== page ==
Sunday, 12 June 2016

Monken Hadley: A Stone Monument and a 'Bloody Great Mansion'

With perfect mannerist poise, Sir Roger Wilbraham and his wife await the life to come. Their splendid monument, by the great Nicholas Stone, is in Monken Hadley church, in the Hertfordshire/North London borderlands. I was walking there the other day with my cousin, who studied dance at nearby Trent Park (a house with quite a history).

Also in the church is a rare example of a Jacobean monument, all of painted wood, with a portrait of its subject (or one of them - the memorial is to Henry Carew and his mother, Alice Stanford). The church itself was remodelled in the mid-19th century in a manner 'redolent of early Tractarianism', as the Victoria County History puts it.
 For somewhere so close to London, Monken Hadley has a surprisingly rural, villagey feel, though the smell of big money hangs in the air. There are many fine Georgian houses, in one of which Mrs Fanny Trollope (mother of Anthony) lived for a spell, writing furiously, while her husband was in prison for debt. Another grand house, called Lemmons or Gladsmuir, was home to a remarkable household for eight years from 1968, when Kingsley Amis and his wife Elizabeth Jane Howard bought it and moved in.
 'This is a bloody great mansion,' wrote Kingsley to Philip Larkin, 'in the depths of the country though only 15 miles from the centre, and with lots of room for you to come and spend the night.' Into the 'bloody great mansion' moved Jane's mother and brother, two artist friends, and, at various times, the three young Amises: Philip, Sally and, of course, Martin. A host of distinguished (and less so) house guests came and went, and in the house during the spring of 1972 were Cecil Day-Lewis, then the poet laureate, his wife Jill Balcon, and their children, Tamasin and Daniel. The poet wrote his last poem at Lemmons, and died there soon after.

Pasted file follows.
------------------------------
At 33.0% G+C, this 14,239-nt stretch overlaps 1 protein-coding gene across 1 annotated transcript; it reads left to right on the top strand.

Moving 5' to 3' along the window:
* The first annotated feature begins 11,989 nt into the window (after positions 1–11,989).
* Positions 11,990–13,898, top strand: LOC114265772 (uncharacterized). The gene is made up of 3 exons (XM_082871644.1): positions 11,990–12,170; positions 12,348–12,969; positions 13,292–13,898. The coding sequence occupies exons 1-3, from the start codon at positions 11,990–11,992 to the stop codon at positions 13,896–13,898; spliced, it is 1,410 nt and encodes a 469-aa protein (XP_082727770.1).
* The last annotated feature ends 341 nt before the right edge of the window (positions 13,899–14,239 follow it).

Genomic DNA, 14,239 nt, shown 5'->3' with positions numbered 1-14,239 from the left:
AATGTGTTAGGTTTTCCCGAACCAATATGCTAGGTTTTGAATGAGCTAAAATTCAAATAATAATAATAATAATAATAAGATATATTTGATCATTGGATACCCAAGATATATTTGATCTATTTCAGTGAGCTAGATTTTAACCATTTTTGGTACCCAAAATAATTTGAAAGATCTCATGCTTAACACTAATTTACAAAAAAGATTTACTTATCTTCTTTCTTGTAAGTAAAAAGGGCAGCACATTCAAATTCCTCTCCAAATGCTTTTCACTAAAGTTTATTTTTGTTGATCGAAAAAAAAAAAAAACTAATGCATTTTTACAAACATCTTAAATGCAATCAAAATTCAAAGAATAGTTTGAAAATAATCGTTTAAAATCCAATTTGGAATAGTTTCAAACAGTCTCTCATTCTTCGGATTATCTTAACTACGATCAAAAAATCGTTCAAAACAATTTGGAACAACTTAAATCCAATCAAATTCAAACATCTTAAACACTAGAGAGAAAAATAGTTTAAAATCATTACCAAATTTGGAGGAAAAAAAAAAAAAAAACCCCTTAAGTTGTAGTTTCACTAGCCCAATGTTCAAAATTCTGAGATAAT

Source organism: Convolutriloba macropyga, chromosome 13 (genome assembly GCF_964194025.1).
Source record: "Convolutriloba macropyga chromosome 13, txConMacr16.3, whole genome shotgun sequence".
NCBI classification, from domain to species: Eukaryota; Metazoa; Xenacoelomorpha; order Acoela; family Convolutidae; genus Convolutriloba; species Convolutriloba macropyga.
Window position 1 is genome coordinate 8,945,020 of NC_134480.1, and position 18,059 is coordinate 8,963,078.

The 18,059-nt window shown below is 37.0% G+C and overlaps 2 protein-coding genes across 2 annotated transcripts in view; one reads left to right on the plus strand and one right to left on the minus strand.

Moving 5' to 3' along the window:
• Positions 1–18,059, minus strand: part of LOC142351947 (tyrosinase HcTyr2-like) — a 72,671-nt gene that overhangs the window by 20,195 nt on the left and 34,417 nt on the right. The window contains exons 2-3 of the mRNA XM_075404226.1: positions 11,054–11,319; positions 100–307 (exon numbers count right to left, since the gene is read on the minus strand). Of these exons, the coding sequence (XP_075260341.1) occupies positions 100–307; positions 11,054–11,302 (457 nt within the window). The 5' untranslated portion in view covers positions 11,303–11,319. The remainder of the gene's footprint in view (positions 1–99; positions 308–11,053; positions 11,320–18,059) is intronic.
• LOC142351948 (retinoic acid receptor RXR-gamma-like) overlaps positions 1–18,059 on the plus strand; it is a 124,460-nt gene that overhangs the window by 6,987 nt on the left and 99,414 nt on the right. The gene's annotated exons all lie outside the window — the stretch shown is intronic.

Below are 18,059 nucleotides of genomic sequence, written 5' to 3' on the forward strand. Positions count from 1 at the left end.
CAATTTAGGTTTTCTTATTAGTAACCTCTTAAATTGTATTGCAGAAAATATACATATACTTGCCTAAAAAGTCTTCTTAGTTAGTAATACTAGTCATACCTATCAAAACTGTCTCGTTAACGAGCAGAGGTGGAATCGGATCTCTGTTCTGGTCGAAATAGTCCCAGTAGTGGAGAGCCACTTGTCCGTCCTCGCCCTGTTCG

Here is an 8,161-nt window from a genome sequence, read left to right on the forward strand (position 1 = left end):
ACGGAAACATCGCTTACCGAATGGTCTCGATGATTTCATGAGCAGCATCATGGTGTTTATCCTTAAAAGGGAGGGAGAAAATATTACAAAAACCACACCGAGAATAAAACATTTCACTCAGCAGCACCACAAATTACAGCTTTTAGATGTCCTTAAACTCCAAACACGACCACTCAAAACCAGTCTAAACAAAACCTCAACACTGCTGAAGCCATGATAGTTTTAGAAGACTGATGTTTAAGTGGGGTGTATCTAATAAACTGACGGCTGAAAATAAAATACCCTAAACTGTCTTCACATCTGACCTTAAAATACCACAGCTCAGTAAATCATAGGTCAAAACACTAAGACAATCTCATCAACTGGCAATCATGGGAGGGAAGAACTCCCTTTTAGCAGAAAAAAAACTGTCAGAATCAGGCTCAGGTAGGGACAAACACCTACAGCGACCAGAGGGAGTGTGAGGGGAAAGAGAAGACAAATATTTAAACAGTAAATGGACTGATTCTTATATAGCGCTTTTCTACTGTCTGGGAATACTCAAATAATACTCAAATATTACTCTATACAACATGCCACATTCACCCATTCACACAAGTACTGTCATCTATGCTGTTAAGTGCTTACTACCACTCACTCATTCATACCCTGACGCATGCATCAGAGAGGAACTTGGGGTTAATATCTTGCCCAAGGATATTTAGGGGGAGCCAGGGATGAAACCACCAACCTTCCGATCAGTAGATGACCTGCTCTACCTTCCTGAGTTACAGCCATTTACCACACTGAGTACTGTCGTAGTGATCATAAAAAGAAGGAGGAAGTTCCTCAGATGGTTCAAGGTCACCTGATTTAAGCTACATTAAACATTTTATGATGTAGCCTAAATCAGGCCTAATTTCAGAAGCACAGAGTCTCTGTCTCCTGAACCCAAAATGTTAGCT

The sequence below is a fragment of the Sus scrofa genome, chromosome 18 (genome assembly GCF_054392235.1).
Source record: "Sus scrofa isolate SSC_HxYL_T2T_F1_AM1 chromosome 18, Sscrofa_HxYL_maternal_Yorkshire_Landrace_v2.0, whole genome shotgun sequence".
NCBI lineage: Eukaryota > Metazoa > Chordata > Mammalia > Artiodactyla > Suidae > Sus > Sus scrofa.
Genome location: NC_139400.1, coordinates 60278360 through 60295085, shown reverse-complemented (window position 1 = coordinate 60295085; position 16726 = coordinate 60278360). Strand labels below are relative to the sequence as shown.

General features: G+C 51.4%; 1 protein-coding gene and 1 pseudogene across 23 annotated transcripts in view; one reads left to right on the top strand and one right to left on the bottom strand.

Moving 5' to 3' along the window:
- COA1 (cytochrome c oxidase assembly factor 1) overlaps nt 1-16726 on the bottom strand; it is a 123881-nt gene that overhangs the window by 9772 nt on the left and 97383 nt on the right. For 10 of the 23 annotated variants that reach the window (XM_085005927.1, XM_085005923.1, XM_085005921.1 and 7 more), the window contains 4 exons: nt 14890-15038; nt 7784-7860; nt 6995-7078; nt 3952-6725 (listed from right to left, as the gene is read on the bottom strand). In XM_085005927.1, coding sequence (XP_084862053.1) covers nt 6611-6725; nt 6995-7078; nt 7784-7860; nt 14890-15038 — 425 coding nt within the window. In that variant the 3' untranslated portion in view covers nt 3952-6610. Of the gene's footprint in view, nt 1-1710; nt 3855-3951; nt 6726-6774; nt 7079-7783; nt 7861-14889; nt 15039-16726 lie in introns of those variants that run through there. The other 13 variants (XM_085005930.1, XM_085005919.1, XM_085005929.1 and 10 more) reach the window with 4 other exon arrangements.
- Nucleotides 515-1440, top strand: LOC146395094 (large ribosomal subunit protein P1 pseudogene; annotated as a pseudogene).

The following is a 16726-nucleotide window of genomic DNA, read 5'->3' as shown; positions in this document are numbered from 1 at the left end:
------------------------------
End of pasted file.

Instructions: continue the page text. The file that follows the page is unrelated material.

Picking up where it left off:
Out of Lemmons in those years came ten of Kingsley's books, including The Green Man, Ending Up and The Alteration, Jane's Something in DisguiseOdd Girl Out and Mr Wrong, and Martin's The Rachel Papers and Dead Babies. It was Jane who made a writer of Martin, encouraging him to read something more exalted than comic books and Harold Robbins, and ensuring that he got to Oxford. How she managed to find time for her own writing is a mystery, as dear Kingsley expected her to do most of the cooking and domestic work for that endlessly hospitable household, as well as driving Kingsley around, looking after the finances and doing much of the gardening. She ended up exhausted and on tranquilisers.
 Even though Jane loved the house, it was probably just as well that Kingsley eventually decided he'd sooner be back in London. They moved to Hampstead, and the long-suffering Jane ended the marriage a few years later. 'The big house disappeared,' wrote Martin, 'and so did love.'




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